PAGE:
With each new year of data, and each new intergovernmental report, it becomes harder to deny the scale and urgency of the energy transition required to prevent catastrophic anthropogenic climate change. The Intergovernmental Panel on Climate Change urges countries to take action to prevent a rise in temperature by more than 1.5°C, and warns of catastrophic consequences of a rise above 2°C. Yet current policies and pledges fall far short of hitting these targets. Worse, since harmful climate change is caused by the stock of carbon in the atmosphere, the longer we delay measures to limit the flow of new carbon into the atmosphere, the more drastic those measures will have to be.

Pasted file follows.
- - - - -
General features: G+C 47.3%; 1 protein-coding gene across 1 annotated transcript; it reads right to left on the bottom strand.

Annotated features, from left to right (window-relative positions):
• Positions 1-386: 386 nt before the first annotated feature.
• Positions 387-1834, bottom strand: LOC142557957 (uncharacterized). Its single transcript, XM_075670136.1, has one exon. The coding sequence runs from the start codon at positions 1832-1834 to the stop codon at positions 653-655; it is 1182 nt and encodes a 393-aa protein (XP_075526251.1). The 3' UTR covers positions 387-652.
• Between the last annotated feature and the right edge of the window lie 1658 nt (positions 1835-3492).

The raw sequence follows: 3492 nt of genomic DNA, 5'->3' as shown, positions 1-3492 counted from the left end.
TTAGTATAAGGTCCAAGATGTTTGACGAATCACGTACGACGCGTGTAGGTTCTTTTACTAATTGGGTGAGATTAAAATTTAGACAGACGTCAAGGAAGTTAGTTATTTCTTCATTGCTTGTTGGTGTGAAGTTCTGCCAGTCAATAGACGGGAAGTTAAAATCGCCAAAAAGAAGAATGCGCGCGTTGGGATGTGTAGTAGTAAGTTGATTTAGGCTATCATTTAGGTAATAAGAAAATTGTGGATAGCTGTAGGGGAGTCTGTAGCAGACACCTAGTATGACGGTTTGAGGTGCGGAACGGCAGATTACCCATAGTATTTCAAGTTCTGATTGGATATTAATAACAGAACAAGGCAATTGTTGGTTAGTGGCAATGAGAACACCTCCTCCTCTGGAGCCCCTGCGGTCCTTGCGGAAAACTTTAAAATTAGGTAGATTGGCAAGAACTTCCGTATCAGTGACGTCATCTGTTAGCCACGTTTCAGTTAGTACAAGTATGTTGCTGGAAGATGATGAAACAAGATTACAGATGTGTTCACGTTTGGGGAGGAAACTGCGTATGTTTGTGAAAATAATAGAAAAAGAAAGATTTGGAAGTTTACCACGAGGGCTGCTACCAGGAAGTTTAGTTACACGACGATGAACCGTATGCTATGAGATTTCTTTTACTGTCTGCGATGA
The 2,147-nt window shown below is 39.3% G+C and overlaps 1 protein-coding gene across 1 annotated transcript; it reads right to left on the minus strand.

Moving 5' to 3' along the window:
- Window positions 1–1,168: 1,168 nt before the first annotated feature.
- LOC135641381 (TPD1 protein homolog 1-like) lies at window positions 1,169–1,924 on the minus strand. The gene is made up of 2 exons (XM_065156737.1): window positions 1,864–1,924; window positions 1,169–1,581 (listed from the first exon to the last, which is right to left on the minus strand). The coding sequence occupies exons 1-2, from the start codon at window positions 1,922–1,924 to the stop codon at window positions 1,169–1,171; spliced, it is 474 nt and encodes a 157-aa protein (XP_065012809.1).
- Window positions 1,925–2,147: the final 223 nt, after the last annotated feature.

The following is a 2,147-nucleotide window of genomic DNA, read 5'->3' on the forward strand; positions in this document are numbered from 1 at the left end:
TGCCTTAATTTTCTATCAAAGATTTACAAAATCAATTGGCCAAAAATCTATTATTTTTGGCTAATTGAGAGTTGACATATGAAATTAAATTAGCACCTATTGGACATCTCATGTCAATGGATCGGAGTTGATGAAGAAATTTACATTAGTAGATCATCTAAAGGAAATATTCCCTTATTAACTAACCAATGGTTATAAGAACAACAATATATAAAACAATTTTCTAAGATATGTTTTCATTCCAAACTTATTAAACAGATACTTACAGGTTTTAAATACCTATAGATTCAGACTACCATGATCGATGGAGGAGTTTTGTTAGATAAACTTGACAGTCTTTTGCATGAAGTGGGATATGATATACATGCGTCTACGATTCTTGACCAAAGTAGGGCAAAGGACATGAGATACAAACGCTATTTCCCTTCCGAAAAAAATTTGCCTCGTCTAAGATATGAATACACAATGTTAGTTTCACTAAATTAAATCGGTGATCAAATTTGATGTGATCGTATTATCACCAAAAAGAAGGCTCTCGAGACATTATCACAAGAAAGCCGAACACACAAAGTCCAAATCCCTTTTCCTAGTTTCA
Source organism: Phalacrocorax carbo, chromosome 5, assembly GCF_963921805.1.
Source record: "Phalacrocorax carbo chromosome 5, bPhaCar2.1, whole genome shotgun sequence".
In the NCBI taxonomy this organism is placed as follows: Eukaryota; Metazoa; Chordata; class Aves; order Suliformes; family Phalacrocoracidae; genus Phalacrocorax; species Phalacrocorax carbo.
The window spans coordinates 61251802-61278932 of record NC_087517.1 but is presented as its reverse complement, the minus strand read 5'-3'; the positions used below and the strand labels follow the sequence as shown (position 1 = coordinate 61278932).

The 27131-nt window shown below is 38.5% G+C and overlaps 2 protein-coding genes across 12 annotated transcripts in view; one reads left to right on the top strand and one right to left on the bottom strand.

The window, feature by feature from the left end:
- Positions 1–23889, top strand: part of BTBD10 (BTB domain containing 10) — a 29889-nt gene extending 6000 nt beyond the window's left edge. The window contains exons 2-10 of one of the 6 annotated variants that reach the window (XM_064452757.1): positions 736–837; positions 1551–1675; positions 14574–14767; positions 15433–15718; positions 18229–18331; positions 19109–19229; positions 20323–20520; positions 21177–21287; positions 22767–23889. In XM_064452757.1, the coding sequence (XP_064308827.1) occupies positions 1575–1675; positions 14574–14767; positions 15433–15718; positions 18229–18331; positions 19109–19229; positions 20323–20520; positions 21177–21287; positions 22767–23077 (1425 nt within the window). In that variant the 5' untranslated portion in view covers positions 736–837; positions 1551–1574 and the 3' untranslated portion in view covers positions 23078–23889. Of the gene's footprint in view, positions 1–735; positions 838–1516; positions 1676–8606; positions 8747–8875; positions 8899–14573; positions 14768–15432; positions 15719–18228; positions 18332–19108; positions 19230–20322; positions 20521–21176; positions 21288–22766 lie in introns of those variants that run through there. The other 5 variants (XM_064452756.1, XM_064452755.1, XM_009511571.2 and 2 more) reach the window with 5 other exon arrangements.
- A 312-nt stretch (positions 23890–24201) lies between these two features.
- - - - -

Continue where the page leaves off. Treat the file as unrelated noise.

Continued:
This uneven distribution of threat and responsibility raises difficult questions. Developed countries are generally more advanced in their transition to renewables, which means that some of the cheapest opportunities to reduce emissions are in developing countries. Yet the fact remains that developed countries are responsible for a larger share of historic emissions—and developing countries may have a right to pursue development unhindered, as developed countries did in earlier decades. There are therefore several elements of the “just transition” in energy. The world needs to transition to cleaner energy, and the developing world needs to keep developing, all while supporting the countries and communities that bear the highest costs of mitigation measures—and supporting those areas already beginning to feel the negative effects of climate change. This report will outline the key challenges and opportunities and conclude with a series of practical steps available to policymakers.